Battle of Tours: A Clash of Civilizations
In this historic battle, Europeans fought back Muslim forces attempting to invade Europe. Does Europe face a new kind of Islamic invasion today?
After Muhammad’s death in A.D. 632, his followers waged wars of conquest that led to most people in the Middle East and North Africa being converted to Islam: Syria fell in 634-635; Mesopotamia and Persia, between 633-651; Jerusalem, in 637-638; Egypt, in 642; and all of North Africa was under Muslim control by 709.
With most of the Middle East and North Africa under their control by the early eighth century, Muslim forces looked toward Europe.
Europe under threat
In 711 Muslim forces advanced into Europe by crossing the Strait of Gibraltar onto the Iberian Peninsula (Spain and Portugal), which came under Muslim control in just a few years.
Cathedrals were transformed into mosques. With the Muslim forces so close to France, the entirety of Europe faced the threat of being conquered. The Muslim forces seemed unstoppable, and the end of European civilization was a real possibility.
A new Arab general arose named Abdul Rahman Al Ghafiqi, who was confident that Gaul (France) was within the grasp of the Muslim forces. They invaded in October 732.
In Gaul, Charles Martel, an experienced warrior, had foreseen the threat. He knew that to oppose the Muslims he needed to raise up a professional army. He took church lands to pay for his troops, which caused considerable tension with the Catholic Church. The Muslim armies met the Franks between Poitiers and Tours, about 200 miles south of Paris. The two armies faced each other for six days.
Charles’ army faced superior numbers of mounted and armored Islamic forces. However, the Muslim forces were not prepared for the intense cold. On the seventh day, the Islamic forces finally attacked the Franks. During the hard fighting, Charles sent troops around and behind the line of battle to plunder the riches that the Muslim armies had collected.
Some Muslims broke ranks to protect their riches. This led to rumors of retreat among the Muslims, and eventually they broke ranks and fled. In the chaos Abdul Rahman was surrounded and killed. The Islamic forces retreated to Iberia.
It was in the Battle of Tours that Charles earned the nickname Martel, meaning “the hammer.” He was, and still is, considered the savior of Christianity and European civilization.
A new type of invasion?
In recent years Europe has seen another form of Islamic invasion—this time through immigration. Millions of Muslims have migrated to European cities, some fleeing war and others looking for economic opportunity. There are fears among Europeans that Islam might conquer Europe after all, this time without even fighting a war.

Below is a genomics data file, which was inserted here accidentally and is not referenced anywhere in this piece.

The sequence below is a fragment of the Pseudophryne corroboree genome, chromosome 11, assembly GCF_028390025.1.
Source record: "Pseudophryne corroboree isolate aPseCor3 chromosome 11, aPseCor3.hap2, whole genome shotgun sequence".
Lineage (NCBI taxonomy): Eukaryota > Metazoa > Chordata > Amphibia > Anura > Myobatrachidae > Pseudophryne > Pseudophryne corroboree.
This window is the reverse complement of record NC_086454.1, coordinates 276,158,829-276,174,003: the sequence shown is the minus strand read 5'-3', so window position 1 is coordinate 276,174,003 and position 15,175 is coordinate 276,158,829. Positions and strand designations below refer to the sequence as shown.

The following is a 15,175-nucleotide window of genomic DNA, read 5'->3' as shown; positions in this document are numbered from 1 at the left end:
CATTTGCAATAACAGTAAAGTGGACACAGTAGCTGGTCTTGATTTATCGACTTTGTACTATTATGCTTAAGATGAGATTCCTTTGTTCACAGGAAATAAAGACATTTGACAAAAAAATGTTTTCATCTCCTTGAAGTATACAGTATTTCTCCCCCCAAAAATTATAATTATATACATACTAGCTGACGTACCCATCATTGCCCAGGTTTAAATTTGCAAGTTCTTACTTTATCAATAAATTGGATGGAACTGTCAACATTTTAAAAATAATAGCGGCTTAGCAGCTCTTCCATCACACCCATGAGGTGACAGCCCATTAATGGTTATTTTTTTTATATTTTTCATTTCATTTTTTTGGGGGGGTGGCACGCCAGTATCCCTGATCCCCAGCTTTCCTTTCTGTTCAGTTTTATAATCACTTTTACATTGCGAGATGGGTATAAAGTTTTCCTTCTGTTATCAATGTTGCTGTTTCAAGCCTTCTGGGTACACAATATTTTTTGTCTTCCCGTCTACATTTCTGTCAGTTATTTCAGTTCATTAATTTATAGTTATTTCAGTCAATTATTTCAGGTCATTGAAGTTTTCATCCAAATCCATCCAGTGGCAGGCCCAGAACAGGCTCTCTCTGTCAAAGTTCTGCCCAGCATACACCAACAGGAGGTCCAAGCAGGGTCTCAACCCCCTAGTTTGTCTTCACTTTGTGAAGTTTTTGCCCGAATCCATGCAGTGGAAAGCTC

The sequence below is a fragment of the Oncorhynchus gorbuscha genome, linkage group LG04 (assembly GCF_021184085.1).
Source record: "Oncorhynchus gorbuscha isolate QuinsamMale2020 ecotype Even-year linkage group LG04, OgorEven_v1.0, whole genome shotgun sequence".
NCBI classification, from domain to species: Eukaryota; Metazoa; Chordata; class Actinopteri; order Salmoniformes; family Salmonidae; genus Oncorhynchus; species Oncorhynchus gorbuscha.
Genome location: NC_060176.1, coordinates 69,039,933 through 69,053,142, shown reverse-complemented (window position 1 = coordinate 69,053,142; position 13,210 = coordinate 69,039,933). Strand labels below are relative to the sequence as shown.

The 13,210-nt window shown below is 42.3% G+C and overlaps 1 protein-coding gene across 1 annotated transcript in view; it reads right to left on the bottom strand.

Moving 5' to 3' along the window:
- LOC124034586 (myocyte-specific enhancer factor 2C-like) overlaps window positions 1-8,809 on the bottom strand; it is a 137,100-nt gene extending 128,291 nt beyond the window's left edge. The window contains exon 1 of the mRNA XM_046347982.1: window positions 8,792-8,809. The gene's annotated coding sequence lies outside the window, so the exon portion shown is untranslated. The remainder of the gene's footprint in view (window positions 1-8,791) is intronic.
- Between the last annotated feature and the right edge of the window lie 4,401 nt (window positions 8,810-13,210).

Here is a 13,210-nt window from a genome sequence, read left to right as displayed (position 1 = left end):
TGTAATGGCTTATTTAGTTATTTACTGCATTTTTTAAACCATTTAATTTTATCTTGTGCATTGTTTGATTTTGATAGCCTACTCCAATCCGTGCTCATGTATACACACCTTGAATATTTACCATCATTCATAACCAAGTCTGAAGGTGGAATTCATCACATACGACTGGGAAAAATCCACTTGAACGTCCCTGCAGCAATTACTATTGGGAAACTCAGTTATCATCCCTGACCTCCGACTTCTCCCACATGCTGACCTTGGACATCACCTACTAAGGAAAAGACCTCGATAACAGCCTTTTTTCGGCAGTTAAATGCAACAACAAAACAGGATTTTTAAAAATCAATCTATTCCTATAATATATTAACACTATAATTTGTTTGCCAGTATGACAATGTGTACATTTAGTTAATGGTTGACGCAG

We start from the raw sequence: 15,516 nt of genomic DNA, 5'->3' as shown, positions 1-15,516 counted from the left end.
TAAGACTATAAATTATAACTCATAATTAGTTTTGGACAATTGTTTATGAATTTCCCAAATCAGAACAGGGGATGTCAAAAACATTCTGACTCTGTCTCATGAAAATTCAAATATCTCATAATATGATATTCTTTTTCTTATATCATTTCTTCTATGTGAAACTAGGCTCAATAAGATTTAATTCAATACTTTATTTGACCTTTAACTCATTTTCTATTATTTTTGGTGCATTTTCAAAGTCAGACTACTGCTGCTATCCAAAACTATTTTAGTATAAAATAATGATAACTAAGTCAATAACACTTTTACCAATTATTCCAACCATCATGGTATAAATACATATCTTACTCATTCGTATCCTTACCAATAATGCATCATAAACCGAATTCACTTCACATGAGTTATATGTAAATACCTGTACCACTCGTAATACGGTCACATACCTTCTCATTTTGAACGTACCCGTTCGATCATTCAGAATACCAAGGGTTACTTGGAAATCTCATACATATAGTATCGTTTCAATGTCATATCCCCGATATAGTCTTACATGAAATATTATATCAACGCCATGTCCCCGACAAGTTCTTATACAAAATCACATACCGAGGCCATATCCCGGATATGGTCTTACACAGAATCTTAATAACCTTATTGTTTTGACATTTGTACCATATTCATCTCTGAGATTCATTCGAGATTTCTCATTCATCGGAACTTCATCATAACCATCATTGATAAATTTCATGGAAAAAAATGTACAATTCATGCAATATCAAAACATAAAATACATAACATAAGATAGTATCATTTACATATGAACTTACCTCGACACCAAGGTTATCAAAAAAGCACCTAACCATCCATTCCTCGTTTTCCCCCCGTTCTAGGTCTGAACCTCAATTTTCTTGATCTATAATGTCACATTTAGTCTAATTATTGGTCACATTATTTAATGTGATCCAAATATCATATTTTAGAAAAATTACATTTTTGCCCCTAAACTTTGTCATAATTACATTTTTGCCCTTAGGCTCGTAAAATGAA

In recent years Europe has seen another form of Islamic invasion—this time through immigration.Muammar Gaddafi, the late Libyan dictator, spoke these chilling words in 2006: “We have 50 million Muslims in Europe. There are signs that Allah will grant Islam victory in Europe—without swords, without guns, without conquest—will turn it into a Muslim continent within a few decades.”
The changing face of Europe has led to a rise in popularity of many far-right groups campaigning against Muslim immigration, such as Pegida and AfD in Germany, the National Front in France and the Party for Freedom in the Netherlands.
A coming European religious revival
Christianity doesn’t currently play a large role in secular Europe. However, there are signs that religion is being elevated to the foreground of European politics. Consider these headlines:
- Anger Over Belgian Politician’s “Misleading” Claim Muslims Will Soon Outnumber Practising Christians in Europe.
- Europe Under Attack: Isis Target Pope Francis and the Vatican.
- Archbishop of Strasbourg: “Muslims Say France Will Be Theirs.”
- Islam Is Taking Over Europe—“Without Swords, Without Guns, Without Conquest.”
- Hungarian Leader Rebuked for Saying Muslim Migrants Must Be Blocked “to Keep Europe Christian.”
Bible prophecies reveal the Catholic Church will play a large role in uniting 10 nations (or groupings of nations) under a charismatic political leader (Revelation 17:1-13). As Islam continues to make inroads into Europe, the question of identity and Christianity will become more prominent and important. Recent popes have continued to exhort Europe to rediscover their Christian (read: Catholic) roots.
Could the possibility of the demise of Christian European civilization inspire Europeans to begin heeding these calls?